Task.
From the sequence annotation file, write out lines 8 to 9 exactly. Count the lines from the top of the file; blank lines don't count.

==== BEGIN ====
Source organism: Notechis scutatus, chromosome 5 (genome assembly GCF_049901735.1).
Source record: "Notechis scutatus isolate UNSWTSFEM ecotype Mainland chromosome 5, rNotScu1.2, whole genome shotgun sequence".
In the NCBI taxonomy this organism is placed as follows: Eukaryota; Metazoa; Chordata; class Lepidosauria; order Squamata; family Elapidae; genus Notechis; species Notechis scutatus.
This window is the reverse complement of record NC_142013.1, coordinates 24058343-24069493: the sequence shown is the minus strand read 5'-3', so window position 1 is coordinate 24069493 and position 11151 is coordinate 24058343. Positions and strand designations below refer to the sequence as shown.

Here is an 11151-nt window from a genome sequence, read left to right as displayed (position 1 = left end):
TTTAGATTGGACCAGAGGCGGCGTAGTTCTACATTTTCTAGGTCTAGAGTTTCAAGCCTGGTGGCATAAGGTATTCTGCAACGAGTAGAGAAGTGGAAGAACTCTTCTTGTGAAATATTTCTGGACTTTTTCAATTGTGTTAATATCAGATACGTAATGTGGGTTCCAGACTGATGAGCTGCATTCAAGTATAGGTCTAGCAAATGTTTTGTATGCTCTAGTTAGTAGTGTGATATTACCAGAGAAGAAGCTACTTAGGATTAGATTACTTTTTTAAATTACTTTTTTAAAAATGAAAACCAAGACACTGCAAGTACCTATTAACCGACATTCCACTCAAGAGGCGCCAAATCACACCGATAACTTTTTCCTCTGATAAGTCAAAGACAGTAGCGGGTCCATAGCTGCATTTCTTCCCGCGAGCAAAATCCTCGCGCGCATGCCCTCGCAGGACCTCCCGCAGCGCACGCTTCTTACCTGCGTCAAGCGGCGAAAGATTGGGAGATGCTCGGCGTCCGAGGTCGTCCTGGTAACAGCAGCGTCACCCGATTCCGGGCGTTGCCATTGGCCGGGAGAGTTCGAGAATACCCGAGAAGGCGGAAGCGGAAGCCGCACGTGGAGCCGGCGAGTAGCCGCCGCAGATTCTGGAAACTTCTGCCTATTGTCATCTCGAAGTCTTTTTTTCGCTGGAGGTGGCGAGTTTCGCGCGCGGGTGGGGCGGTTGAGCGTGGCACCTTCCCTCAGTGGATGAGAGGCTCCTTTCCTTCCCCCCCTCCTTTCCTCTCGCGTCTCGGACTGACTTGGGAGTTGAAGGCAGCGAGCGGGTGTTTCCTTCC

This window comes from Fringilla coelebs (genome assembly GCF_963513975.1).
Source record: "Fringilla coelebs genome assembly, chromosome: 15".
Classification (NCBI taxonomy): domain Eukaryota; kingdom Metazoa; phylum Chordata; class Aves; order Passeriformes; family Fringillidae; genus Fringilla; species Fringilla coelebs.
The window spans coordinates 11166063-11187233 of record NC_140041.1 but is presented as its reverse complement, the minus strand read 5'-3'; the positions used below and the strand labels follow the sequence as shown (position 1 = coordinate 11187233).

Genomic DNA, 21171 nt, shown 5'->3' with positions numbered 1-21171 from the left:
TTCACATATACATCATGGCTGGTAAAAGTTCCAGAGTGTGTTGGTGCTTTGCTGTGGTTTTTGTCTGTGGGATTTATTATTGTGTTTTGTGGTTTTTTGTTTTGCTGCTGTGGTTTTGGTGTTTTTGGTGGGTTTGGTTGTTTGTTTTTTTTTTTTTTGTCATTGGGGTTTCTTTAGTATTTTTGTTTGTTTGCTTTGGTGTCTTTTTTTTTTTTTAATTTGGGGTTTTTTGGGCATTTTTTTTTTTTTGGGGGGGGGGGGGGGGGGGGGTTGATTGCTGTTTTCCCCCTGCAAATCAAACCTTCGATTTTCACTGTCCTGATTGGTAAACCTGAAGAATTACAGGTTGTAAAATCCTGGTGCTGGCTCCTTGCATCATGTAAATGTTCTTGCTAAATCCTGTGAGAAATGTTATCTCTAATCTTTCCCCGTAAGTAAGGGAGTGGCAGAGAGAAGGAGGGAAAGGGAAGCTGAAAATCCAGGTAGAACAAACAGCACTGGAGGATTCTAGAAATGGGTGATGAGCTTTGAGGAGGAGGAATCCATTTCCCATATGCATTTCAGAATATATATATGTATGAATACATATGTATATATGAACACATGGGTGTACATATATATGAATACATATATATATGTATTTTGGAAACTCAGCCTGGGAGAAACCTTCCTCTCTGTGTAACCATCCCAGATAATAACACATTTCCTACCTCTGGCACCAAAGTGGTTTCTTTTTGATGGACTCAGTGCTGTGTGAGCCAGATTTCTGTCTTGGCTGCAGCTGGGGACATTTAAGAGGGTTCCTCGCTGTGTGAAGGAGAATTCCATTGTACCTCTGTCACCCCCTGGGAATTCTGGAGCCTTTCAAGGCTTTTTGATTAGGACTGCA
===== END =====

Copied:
Source record: "Fringilla coelebs genome assembly, chromosome: 15".
Classification (NCBI taxonomy): domain Eukaryota; kingdom Metazoa; phylum Chordata; class Aves; order Passeriformes; family Fringillidae; genus Fringilla; species Fringilla coelebs.